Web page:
August 8, 2007 in Food

Cinnamon-scented Beef Kapama great dish for Crock-Pot

Carolyn Lamberson The Spokesman-Review
 

A few months back, Ron Burr Jr., of Spokane, called The Spokesman-Review food editor and asked about a recipe he thought the paper had published.

He was after the recipe for Beef Kapama, a cinnamon-scented beef stew served each year at the Spokane Greek Festival, sponsored by Holy Trinity Greek Orthodox Church. A quick dive into the paper’s archive didn’t reveal the recipe, so I went to the source.

Irene Supica, wife of the Rev. Stephen Supica, is keeper of the church’s kapama recipe. She learned it from a previous presvytera – that’s the title given to the priest’s wife – named Frances Velis.

Beef Kapama, pronounced ka-pa-MA, is what Supica calls traditional Greek food. Often, she said, it’s served as the main course at pre-Lenten carnivals. “You get to eat meat before you give up meat,” she said.

The church has served the beef braised in red sauce for a dozen or so years and accompanies it with orzo pasta drenched in browned butter and topped with grated myzithra cheese.

The festival volunteers make the kapama in large quantities, starting with 1,800 pounds of beef, she said. The church kitchen’s nine ovens will be full at festival time. The kapama is made fresh each day of the festival, which is scheduled this year for Sept. 27, 28 and 29. The master recipe starts with 50 pounds of beef, but Supica has scaled it back for more family-friendly portions.

As it’s August and people don’t want their ovens going full blast for five hours, she said this is a great dish to make in the Crock-Pot. Supica suggests cutting back on the water and deglazing the pan used to brown the meat to reclaim every bit of flavor. She also said that instead of orzo, which is a rice-shaped pasta, the meat and sauce are great served with spaghetti

In testing the recipe at home, I went the slow-cooker route with great success. I cut the amount of water in half, threw everything in the pot and let it bubble away all day. Supica’s instructions for the orzo boiled down to using “a lot” of butter. I translated that into a tablespoon per serving of pasta. Feel free to use more if your arteries can handle it.

The resulting dish is hearty and quite kid-friendly. My 3-year-old cleaned her plate – a feat she normally reserves for Cheerios and toast. It also holds up well in the refrigerator. When I warmed it up for lunch the next day, it seemed that the cinnamon flavor had intensified.

As for side dishes, I suggest a nice tossed green salad with feta cheese, kalamata olives and a vinaigrette, in keeping with our Greek theme. Simple sautéed zucchini will round out the meal nicely.

Beef Kapama

3 1/2 to 4 pounds beef chuck roast, cut into 2- two 3-inch chunks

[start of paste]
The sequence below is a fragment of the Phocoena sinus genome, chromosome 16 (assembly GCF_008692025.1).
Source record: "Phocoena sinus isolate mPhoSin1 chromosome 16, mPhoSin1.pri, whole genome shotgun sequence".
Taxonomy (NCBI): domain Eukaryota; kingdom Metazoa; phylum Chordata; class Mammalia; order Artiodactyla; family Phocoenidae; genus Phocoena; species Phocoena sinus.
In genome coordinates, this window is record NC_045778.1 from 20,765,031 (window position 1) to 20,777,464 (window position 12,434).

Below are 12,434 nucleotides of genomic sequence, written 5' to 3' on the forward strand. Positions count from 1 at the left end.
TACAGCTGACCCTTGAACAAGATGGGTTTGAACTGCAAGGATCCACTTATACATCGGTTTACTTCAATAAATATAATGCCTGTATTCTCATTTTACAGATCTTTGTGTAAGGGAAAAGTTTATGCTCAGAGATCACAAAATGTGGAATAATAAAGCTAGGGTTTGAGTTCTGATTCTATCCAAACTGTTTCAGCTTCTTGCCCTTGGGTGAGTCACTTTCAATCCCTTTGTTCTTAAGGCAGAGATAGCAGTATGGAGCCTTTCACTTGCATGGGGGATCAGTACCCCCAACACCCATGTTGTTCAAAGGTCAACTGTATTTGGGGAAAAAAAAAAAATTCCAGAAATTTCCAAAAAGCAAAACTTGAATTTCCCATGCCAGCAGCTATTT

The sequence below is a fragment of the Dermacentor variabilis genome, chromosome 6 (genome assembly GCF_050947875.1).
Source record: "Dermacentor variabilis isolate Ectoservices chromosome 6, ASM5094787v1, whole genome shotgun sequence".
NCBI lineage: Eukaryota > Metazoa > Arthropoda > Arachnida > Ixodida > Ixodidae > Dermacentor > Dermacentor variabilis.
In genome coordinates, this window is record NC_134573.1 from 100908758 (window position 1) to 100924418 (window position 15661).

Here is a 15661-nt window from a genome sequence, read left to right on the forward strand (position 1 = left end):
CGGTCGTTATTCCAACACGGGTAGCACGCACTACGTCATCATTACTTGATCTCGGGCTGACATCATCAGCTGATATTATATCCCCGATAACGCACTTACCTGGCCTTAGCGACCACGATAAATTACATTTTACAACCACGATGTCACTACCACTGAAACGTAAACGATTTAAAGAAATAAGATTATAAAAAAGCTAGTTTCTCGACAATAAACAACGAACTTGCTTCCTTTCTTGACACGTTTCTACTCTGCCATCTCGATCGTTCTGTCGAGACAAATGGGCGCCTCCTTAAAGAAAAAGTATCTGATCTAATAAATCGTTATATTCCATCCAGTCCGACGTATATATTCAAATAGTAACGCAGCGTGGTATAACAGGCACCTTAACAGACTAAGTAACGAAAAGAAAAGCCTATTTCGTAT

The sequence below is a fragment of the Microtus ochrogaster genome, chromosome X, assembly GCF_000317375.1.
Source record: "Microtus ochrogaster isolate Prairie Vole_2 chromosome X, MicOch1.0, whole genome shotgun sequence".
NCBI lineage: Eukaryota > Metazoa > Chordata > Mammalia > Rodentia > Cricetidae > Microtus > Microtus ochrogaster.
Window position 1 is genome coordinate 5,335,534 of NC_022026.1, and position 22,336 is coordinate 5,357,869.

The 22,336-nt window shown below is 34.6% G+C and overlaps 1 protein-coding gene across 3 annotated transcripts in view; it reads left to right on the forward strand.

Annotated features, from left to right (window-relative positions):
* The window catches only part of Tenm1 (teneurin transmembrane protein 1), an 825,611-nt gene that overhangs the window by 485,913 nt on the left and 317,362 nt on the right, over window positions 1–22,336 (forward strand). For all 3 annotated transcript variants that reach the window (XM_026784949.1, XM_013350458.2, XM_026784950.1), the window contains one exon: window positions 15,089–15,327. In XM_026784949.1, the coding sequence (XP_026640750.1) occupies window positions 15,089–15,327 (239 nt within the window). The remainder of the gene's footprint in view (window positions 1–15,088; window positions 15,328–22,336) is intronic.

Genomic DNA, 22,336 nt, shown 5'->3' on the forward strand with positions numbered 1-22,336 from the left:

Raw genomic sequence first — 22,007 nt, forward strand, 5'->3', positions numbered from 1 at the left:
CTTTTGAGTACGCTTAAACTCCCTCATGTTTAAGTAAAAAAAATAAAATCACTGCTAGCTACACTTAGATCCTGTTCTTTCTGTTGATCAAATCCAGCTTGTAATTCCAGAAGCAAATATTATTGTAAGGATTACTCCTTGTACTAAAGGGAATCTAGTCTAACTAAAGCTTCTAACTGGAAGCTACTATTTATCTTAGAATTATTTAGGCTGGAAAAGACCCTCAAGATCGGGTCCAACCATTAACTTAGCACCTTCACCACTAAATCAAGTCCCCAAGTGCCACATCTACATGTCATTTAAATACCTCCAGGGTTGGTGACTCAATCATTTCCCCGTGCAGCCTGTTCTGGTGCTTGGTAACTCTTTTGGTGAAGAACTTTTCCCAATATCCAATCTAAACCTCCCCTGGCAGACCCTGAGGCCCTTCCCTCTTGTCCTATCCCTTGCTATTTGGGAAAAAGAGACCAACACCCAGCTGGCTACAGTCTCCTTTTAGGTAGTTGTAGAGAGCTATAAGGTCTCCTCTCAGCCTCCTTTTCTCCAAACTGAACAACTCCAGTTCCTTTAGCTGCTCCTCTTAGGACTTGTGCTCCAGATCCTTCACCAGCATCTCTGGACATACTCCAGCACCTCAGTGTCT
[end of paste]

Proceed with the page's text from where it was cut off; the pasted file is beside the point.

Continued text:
1 tablespoon vegetable oil

1 (15-ounce) can tomato sauce

2 (15-ounce) cans water

1 (6-ounce) can tomato paste

1 (6-ounce) can red wine

2 teaspoons salt

1/2 teaspoon black pepper

1 teaspoon cinnamon

1 teaspoon granulated garlic

Pinch allspice

Heat oil in a Dutch oven or large oven-safe pot. Add the meat and cook until browned. Mix all other ingredients and pour over beef. Bake, covered, in 350 degree oven for 5 hours or until meat is fork tender.

Crock-Pot variation: Use only one 15-ounce can of water. Brown beef and place in the crock of a large slow-cooker. Use a couple of tablespoons of the water to deglaze the pan and add the juices to the slow cooker. Combine remaining ingredients and pour over beef. Cover and cook for 1 hour on high, then turn to low and cook for 7 to 8 hours, until the meat is fork tender.

Yield: 8 servings

Approximate nutrition per serving: 549 calories, 37 grams fat (16 grams saturated, 61 percent fat calories), 39 grams protein, 10 grams carbohydrate, 135 milligrams cholesterol, 1.8 grams dietary fiber, 736 milligrams sodium.

Orzo and Brown Butter

1 pound orzo pasta

1/2 cup unsalted butter

2 ounces myzithra cheese, grated

Cook orzo in salted, boiling water according to package directions. Meanwhile, heat a skillet over medium heat and add butter. Swirl pan occasionally and cook until foam subsides and butter turns golden brown and gives off a nutty aroma, about 5 minutes.

Drain pasta well and turn out in a bowl. Pour butter over pasta, toss to coat and sprinkle with cheese.

Yield: 8 servings

Approximate nutrition per serving: 344 calories, 14 grams fat (8.7 grams saturated, 38 percent fat calories), 10 grams protein, 42 grams carbohydrate, 36 milligrams cholesterol, 1 gram dietary fiber, 137 milligrams sodium.

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